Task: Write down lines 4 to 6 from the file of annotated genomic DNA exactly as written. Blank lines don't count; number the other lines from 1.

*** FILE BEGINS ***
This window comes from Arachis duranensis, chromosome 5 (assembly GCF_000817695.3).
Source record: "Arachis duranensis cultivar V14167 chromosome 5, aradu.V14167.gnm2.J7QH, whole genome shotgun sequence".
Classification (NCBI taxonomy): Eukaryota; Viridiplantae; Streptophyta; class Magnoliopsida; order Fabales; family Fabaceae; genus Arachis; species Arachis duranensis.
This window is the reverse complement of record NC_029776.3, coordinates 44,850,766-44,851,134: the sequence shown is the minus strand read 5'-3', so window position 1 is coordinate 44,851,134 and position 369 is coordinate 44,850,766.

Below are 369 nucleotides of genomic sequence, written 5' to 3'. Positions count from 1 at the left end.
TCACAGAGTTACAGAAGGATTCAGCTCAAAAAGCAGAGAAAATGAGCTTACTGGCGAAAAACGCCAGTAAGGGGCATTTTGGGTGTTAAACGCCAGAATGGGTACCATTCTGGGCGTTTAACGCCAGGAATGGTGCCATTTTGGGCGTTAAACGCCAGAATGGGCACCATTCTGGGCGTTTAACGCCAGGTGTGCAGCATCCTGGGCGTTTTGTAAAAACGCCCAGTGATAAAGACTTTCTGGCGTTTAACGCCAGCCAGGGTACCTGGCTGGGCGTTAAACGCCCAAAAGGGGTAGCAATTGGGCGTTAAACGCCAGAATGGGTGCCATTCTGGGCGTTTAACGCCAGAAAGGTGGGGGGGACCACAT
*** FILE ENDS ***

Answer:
This window is the reverse complement of record NC_029776.3, coordinates 44,850,766-44,851,134: the sequence shown is the minus strand read 5'-3', so window position 1 is coordinate 44,851,134 and position 369 is coordinate 44,850,766.

Below are 369 nucleotides of genomic sequence, written 5' to 3'. Positions count from 1 at the left end.
TCACAGAGTTACAGAAGGATTCAGCTCAAAAAGCAGAGAAAATGAGCTTACTGGCGAAAAACGCCAGTAAGGGGCATTTTGGGTGTTAAACGCCAGAATGGGTACCATTCTGGGCGTTTAACGCCAGGAATGGTGCCATTTTGGGCGTTAAACGCCAGAATGGGCACCATTCTGGGCGTTTAACGCCAGGTGTGCAGCATCCTGGGCGTTTTGTAAAAACGCCCAGTGATAAAGACTTTCTGGCGTTTAACGCCAGCCAGGGTACCTGGCTGGGCGTTAAACGCCCAAAAGGGGTAGCAATTGGGCGTTAAACGCCAGAATGGGTGCCATTCTGGGCGTTTAACGCCAGAAAGGTGGGGGGGACCACAT